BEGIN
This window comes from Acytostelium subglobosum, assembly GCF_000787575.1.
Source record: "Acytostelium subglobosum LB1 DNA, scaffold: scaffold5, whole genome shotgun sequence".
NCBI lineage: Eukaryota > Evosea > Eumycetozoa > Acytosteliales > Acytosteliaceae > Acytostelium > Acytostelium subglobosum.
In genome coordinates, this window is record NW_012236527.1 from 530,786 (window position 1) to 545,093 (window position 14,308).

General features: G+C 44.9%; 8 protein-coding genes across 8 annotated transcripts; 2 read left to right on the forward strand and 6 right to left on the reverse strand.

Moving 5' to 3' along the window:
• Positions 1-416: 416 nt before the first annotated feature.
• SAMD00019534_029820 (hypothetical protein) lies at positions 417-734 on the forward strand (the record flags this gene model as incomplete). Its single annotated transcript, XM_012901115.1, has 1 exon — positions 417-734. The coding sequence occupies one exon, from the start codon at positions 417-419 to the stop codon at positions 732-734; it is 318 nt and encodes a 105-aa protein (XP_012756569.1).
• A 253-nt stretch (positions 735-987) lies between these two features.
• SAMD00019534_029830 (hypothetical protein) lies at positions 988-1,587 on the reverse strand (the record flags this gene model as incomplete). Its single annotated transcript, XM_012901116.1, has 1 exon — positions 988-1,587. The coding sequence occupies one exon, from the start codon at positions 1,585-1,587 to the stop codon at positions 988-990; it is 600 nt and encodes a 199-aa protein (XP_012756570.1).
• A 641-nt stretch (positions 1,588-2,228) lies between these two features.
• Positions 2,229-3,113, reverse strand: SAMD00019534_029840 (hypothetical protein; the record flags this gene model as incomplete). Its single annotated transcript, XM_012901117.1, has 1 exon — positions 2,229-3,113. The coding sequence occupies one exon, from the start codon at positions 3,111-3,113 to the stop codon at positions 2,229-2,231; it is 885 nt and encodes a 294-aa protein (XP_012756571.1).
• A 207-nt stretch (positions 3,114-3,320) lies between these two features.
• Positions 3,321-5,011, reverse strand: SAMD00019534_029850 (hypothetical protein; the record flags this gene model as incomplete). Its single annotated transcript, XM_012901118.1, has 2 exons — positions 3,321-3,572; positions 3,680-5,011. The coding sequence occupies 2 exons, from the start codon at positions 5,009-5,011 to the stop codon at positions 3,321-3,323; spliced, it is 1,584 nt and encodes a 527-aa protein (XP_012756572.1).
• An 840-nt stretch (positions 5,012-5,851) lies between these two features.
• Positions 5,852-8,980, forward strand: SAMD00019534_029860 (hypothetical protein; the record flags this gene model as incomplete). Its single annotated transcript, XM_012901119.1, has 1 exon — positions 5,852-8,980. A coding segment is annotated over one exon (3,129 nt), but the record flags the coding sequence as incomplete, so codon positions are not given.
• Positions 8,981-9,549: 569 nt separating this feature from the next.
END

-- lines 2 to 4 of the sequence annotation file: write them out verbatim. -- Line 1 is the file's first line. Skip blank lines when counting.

Source record: "Acytostelium subglobosum LB1 DNA, scaffold: scaffold5, whole genome shotgun sequence".
NCBI lineage: Eukaryota > Evosea > Eumycetozoa > Acytosteliales > Acytosteliaceae > Acytostelium > Acytostelium subglobosum.
In genome coordinates, this window is record NW_012236527.1 from 530,786 (window position 1) to 545,093 (window position 14,308).